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2013 Ford Escape: First Drive

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When you think "Ford," you probably think of several brands--F-150, Explorer, Mustang, Taurus. Shame on you if that list is missing the Ford Escape. Last year, Ford sold more than 250,000 copies of its compact crossover, capping an eleven-year run on sale with the ute's best year ever, and with more than a 30-percent boost over 2010 sales.

The Escape's an important leg in the Ford sales story, and for this model year, there's a brand-new model coming to dealers. Starting in June, the 2013 Escape arrives in showrooms, and it's an about-face to the past decade-plus of compact crossover SUVs sold by Ford. There's no V-6, and no Hybrid; no Mercury model, and no Mazda companion, though that formerly intertwined company's CX-5 is exceedingly close in just about every basic specification to the new Escape.

The new Escape is built from Focus underpinnings, which means a fresh design, which also means saying goodbye to the faux-SUV looks that characterized the model from the moment it was launched in the 2001 model year. The 2013 model is a completely fresh take for Ford, one that's altogether more fitting with today's crossover market. It's lean and athletic, smoothly rounded, not at all referential to the company's lineup of best-selling trucks. It reads as a car, albeit one with a tall roofline.

The Escape isn't just an aesthetic change of heart for the American automaker. It's a linchpin in its fuel-economy strategy of downsizing and turbocharging engines in some of its best-selling models, while reserving electrification for limited runs and low-volume applications like the Ford Focus Electric. All three available engines are four-cylinders; each is estimated to earn more than 30 miles per gallon on the EPA highway cycle. Of the two turbocharged engines, one has enough power to effectively replace the old Escape's optional V-6 engine. The other gets mileage ratings high enough to nearly match the outgoing Hybrid model.

It's also a revelation in road manners. Ride and handling truly transform the newest Escape. The trucky traits of the 2001-2012 model have been wiped clean, replaced by tight steering, a well-damped ride, and taut road manners that feel very much like those from the Ford Focus.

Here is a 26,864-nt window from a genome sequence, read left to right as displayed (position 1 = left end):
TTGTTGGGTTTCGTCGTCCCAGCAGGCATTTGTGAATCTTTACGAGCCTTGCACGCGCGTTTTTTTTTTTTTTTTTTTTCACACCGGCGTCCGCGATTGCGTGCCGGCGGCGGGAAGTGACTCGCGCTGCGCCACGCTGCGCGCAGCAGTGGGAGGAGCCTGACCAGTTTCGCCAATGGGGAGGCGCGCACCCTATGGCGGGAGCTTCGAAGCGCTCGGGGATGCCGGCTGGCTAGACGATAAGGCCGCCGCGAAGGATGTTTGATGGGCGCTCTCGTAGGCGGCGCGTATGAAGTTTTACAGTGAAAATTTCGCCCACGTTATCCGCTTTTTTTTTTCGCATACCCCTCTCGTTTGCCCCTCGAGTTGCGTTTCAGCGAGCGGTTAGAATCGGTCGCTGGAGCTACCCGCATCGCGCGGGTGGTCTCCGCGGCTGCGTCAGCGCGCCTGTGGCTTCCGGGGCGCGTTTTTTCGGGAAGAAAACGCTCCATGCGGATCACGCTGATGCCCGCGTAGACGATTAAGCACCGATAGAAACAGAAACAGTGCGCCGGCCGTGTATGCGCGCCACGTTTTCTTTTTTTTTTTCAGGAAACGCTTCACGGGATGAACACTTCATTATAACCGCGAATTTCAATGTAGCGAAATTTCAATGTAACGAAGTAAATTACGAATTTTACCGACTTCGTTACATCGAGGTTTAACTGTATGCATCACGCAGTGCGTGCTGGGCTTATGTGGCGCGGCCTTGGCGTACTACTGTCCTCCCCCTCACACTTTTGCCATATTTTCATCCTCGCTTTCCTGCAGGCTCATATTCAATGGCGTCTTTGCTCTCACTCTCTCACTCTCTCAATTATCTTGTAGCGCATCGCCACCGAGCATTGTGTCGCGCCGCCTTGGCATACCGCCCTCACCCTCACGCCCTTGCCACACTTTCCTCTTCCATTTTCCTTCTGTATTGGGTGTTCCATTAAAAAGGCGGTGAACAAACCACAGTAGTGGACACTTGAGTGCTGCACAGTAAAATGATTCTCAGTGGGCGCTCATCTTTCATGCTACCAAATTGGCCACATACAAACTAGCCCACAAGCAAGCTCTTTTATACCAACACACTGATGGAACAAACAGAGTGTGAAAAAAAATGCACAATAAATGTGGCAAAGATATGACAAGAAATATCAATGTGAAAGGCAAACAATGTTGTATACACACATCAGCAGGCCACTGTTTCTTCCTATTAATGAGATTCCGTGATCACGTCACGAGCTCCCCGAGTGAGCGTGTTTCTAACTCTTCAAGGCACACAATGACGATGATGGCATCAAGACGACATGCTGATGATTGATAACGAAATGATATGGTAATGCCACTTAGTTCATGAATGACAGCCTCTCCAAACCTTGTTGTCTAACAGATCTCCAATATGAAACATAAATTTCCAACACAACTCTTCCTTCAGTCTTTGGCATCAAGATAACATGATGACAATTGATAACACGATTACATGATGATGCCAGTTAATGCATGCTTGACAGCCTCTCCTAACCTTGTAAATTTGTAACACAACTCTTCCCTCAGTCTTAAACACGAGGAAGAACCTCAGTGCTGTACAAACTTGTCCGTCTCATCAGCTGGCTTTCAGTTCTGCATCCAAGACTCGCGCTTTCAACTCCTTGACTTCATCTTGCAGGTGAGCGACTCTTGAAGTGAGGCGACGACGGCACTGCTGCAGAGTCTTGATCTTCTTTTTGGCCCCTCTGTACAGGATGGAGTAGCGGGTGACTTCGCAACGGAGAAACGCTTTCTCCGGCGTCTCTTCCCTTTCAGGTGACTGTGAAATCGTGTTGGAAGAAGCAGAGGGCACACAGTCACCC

Finally--and critically, Ford's vice president for marketing and sales Jim Farley says--the Escape's a vital part of its strategy to sell even more copies of its hugely popular Fusion sedan, which is also new for the 2013 model year. How's that? Farley, at the launch of the Escape this week outside San Francisco, points out that the compact-crossover class is the one most often cross-shopped with the mid-size sedan segment. Find one in a family fleet and you're almost as likely to find the other, he points out.

"Compact SUVs are ground zero for the American garage," he says.

Prices range from $23,295 for the base S to $31,195 for the top Titanium model, the 2013 Ford Escape goes on sale in June.

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For more on styling, performance, utility, features, and safety, read our full review of the 2013 Ford Escape

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Comments (5)
  1. How exactly was this a "first drive"? This was a press release. Doesn't even sound like you drove it.
     
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    +1
    Bad stuff?

     
  2. Did you follow the link to the review, Rich?
     
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    Bad stuff?

  3. It seems like it should be a good vehicle, too bad it is just so damn ugly (Pontiac Aztec anyone?).
     
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    Bad stuff?

     
  4. I wouldn't say it's ugly, but it's overdoing it way too much, especially the interior, but definitely a reminder to the Aztec. Not something I'd spend my money on.
     
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    +1
    Bad stuff?

  5. Ford's has it work cut out for itself to compete against say the KIA/Hyundai and the up and coming 2014 Subaru Forester.
    Why because they are going to under cut the 2013 Escape by a fair amount of $. Money talks as they say.
     
    Post Reply
    +1
    Bad stuff?

 

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